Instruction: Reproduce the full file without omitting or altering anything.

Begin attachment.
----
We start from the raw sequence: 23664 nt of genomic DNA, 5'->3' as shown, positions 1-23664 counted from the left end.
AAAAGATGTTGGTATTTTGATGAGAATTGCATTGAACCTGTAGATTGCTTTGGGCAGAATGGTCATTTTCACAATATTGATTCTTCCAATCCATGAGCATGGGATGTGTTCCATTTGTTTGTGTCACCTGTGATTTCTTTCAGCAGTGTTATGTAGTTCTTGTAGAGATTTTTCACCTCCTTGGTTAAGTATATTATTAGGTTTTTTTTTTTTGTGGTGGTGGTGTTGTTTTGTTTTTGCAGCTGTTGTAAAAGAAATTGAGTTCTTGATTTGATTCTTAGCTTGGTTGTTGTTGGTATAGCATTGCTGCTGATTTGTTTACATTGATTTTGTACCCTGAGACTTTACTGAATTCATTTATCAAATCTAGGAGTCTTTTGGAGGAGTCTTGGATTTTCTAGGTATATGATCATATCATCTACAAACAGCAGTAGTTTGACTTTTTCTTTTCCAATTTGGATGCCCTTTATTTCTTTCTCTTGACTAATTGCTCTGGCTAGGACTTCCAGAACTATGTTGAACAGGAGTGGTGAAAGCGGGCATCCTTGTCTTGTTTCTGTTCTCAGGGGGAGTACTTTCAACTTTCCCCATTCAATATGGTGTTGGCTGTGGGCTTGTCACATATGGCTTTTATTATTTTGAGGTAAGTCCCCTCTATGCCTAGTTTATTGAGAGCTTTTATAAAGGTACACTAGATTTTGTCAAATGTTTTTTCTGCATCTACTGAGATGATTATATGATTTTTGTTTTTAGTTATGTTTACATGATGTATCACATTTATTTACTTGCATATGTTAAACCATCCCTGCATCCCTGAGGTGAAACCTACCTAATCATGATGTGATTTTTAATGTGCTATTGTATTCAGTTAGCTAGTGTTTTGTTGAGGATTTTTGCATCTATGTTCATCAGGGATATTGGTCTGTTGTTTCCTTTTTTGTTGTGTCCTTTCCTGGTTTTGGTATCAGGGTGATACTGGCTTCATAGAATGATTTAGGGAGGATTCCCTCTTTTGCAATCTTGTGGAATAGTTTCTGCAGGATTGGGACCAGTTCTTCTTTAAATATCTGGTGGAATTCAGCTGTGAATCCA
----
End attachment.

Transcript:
We start from the raw sequence: 23664 nt of genomic DNA, 5'->3' as shown, positions 1-23664 counted from the left end.
AAAAGATGTTGGTATTTTGATGAGAATTGCATTGAACCTGTAGATTGCTTTGGGCAGAATGGTCATTTTCACAATATTGATTCTTCCAATCCATGAGCATGGGATGTGTTCCATTTGTTTGTGTCACCTGTGATTTCTTTCAGCAGTGTTATGTAGTTCTTGTAGAGATTTTTCACCTCCTTGGTTAAGTATATTATTAGGTTTTTTTTTTTTGTGGTGGTGGTGTTGTTTTGTTTTTGCAGCTGTTGTAAAAGAAATTGAGTTCTTGATTTGATTCTTAGCTTGGTTGTTGTTGGTATAGCATTGCTGCTGATTTGTTTACATTGATTTTGTACCCTGAGACTTTACTGAATTCATTTATCAAATCTAGGAGTCTTTTGGAGGAGTCTTGGATTTTCTAGGTATATGATCATATCATCTACAAACAGCAGTAGTTTGACTTTTTCTTTTCCAATTTGGATGCCCTTTATTTCTTTCTCTTGACTAATTGCTCTGGCTAGGACTTCCAGAACTATGTTGAACAGGAGTGGTGAAAGCGGGCATCCTTGTCTTGTTTCTGTTCTCAGGGGGAGTACTTTCAACTTTCCCCATTCAATATGGTGTTGGCTGTGGGCTTGTCACATATGGCTTTTATTATTTTGAGGTAAGTCCCCTCTATGCCTAGTTTATTGAGAGCTTTTATAAAGGTACACTAGATTTTGTCAAATGTTTTTTCTGCATCTACTGAGATGATTATATGATTTTTGTTTTTAGTTATGTTTACATGATGTATCACATTTATTTACTTGCATATGTTAAACCATCCCTGCATCCCTGAGGTGAAACCTACCTAATCATGATGTGATTTTTAATGTGCTATTGTATTCAGTTAGCTAGTGTTTTGTTGAGGATTTTTGCATCTATGTTCATCAGGGATATTGGTCTGTTGTTTCCTTTTTTGTTGTGTCCTTTCCTGGTTTTGGTATCAGGGTGATACTGGCTTCATAGAATGATTTAGGGAGGATTCCCTCTTTTGCAATCTTGTGGAATAGTTTCTGCAGGATTGGGACCAGTTCTTCTTTAAATATCTGGTGGAATTCAGCTGTGAATCCA